A popular illustrated book, “Everyone Poops,” explains the obvious to our kids, while the fairy tale “Rumpelstiltskin” has characters spinning straw into gold. Thanks to the global effort to cut carbon, we could soon be spinning waste of all kinds — including poop — into big bucks, but only if lawmakers and environmentalists come to their senses.

Renewable energy is in big demand as states try to cut carbon emissions and more than half now have “renewable portfolio standards” (RPS) that mandate certain percentages of wind, solar, and geothermal in the total amount of electricity generated. The controversy surrounds what constitutes “renewable.” The nuclear industry is claiming the mantle with technology that reprocesses old fuel. The coal industry wants methane from mines to be included and some DoE programs say hydrogen made from natural gas is a renewable fuel.

Environmental groups and many lawmakers oppose including any of these technologies in RPS laws, but the issue doesn’t stop there. Capturing waste heat from traditional power plants and converting trash into energy are equally controversial under the theory that we should not incentivize waste of any kind and that the only goal should be to eliminate it rather than treat it as renewable. While I also have concerns about nuclear and coal, energy security and climate change concerns mean that we need much more clean energy ASAP. This means that laws must change for at least some additional “renewables,” especially those with numerous co-benefits, like poop.

The average cow generates 18 gallons of waste per day. Dairies and feedlots struggle to keep up with that load, limited by weight and volume for disposal options. The result is usually dumping the sewage into ponds that leak into ground water and generate vast amounts of greenhouse gases. Converting that resource into energy and fertilizer has been stymied in many states by opposition to giving it the “renewable” label, although using it more productively would certainly renew water supply, air quality, and our climate.

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Chickens poop a lot too. Green Energy Solutions in N.C. converts chicken waste to energy and is trying to sell the power to Progress Energy and Duke Energy. Fibrowatt is doing the same in Pennsylvania and Minnesota — and both companies could use some support from enviros and regulators.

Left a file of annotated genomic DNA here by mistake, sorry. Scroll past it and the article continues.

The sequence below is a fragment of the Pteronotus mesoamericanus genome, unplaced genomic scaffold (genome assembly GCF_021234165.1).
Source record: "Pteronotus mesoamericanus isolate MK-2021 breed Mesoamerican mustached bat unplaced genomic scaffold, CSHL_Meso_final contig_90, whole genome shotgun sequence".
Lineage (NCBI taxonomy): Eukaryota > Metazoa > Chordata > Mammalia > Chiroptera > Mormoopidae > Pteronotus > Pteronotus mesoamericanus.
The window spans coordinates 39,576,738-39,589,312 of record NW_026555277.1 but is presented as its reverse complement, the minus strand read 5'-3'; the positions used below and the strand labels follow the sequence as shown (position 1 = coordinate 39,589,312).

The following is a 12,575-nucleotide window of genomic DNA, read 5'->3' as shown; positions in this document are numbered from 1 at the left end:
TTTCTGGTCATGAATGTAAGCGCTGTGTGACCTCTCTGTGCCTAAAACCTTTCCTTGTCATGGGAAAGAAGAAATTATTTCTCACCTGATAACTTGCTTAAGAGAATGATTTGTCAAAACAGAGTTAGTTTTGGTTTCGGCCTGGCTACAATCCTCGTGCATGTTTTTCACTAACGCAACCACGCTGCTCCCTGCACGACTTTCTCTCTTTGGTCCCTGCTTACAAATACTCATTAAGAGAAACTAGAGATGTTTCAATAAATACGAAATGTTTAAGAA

And in California, Waste Management Inc. (WMI) has been harvesting methane from decaying landfill waste and using it to run some 500 garbage trucks. State regulators should give WMI renewable energy credits for that project and encourage other operators of the nation’s 270 landfills to take the waste-to-energy approach for fuel or electricity. Although many are taking baby steps in this direction, a clear signal from lawmakers about this being a “renewable” source would add value to the projects and stimulate many more.

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Finally, humans generate lots of waste too. Sewage treatment plants are starting to harvest fuels from poop, but the economics improve dramatically if the results qualify as “renewable” and carbon credits are added. Households could also one day make money from their waste — waterless composting toilets convert all solid and liquid waste into fertilizers, but consider the added savings of water and the reduction of energy used to move/treat the water. Sun-Mar is one of several American companies spinning human waste into gold — their products deserve both the renewable label and carbon credits that could incentivize even more households to participate.

As the recent Copenhagen climate summit showed, too many governments are making “perfect” the enemy of “possible” — while the stakes grow higher by the day. We don’t need Rumpelstiltskin to tell us that with a little more creativity from lawmakers, some of the best solutions to these challenges are, well, “behind” us.